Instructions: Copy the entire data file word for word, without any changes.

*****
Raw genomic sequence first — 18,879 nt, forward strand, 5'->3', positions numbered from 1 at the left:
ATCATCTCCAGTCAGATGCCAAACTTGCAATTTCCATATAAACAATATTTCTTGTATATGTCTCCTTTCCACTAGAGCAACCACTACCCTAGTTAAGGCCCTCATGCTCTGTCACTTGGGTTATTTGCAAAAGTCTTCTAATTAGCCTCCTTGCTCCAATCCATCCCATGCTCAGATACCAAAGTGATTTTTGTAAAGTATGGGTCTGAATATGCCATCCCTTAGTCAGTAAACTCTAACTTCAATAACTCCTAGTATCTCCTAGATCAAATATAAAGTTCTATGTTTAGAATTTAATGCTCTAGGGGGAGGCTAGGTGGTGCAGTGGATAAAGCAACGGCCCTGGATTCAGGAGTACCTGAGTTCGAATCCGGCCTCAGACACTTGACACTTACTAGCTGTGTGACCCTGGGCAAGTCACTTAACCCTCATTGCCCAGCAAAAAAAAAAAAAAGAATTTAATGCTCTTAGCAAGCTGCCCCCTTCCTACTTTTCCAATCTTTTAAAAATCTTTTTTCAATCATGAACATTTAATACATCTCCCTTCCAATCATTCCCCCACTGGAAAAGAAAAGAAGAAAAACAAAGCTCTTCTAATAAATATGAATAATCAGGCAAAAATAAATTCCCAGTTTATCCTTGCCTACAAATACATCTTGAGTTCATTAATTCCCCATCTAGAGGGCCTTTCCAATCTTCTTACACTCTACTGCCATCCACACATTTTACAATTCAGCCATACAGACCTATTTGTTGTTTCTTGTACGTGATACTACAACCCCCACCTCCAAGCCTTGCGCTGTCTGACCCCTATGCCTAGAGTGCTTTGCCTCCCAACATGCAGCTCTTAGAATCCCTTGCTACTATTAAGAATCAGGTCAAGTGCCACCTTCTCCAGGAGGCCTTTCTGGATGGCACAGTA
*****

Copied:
Raw genomic sequence first — 18,879 nt, forward strand, 5'->3', positions numbered from 1 at the left:
ATCATCTCCAGTCAGATGCCAAACTTGCAATTTCCATATAAACAATATTTCTTGTATATGTCTCCTTTCCACTAGAGCAACCACTACCCTAGTTAAGGCCCTCATGCTCTGTCACTTGGGTTATTTGCAAAAGTCTTCTAATTAGCCTCCTTGCTCCAATCCATCCCATGCTCAGATACCAAAGTGATTTTTGTAAAGTATGGGTCTGAATATGCCATCCCTTAGTCAGTAAACTCTAACTTCAATAACTCCTAGTATCTCCTAGATCAAATATAAAGTTCTATGTTTAGAATTTAATGCTCTAGGGGGAGGCTAGGTGGTGCAGTGGATAAAGCAACGGCCCTGGATTCAGGAGTACCTGAGTTCGAATCCGGCCTCAGACACTTGACACTTACTAGCTGTGTGACCCTGGGCAAGTCACTTAACCCTCATTGCCCAGCAAAAAAAAAAAAAAGAATTTAATGCTCTTAGCAAGCTGCCCCCTTCCTACTTTTCCAATCTTTTAAAAATCTTTTTTCAATCATGAACATTTAATACATCTCCCTTCCAATCATTCCCCCACTGGAAAAGAAAAGAAGAAAAACAAAGCTCTTCTAATAAATATGAATAATCAGGCAAAAATAAATTCCCAGTTTATCCTTGCCTACAAATACATCTTGAGTTCATTAATTCCCCATCTAGAGGGCCTTTCCAATCTTCTTACACTCTACTGCCATCCACACATTTTACAATTCAGCCATACAGACCTATTTGTTGTTTCTTGTACGTGATACTACAACCCCCACCTCCAAGCCTTGCGCTGTCTGACCCCTATGCCTAGAGTGCTTTGCCTCCCAACATGCAGCTCTTAGAATCCCTTGCTACTATTAAGAATCAGGTCAAGTGCCACCTTCTCCAGGAGGCCTTTCTGGATGGCACAGTA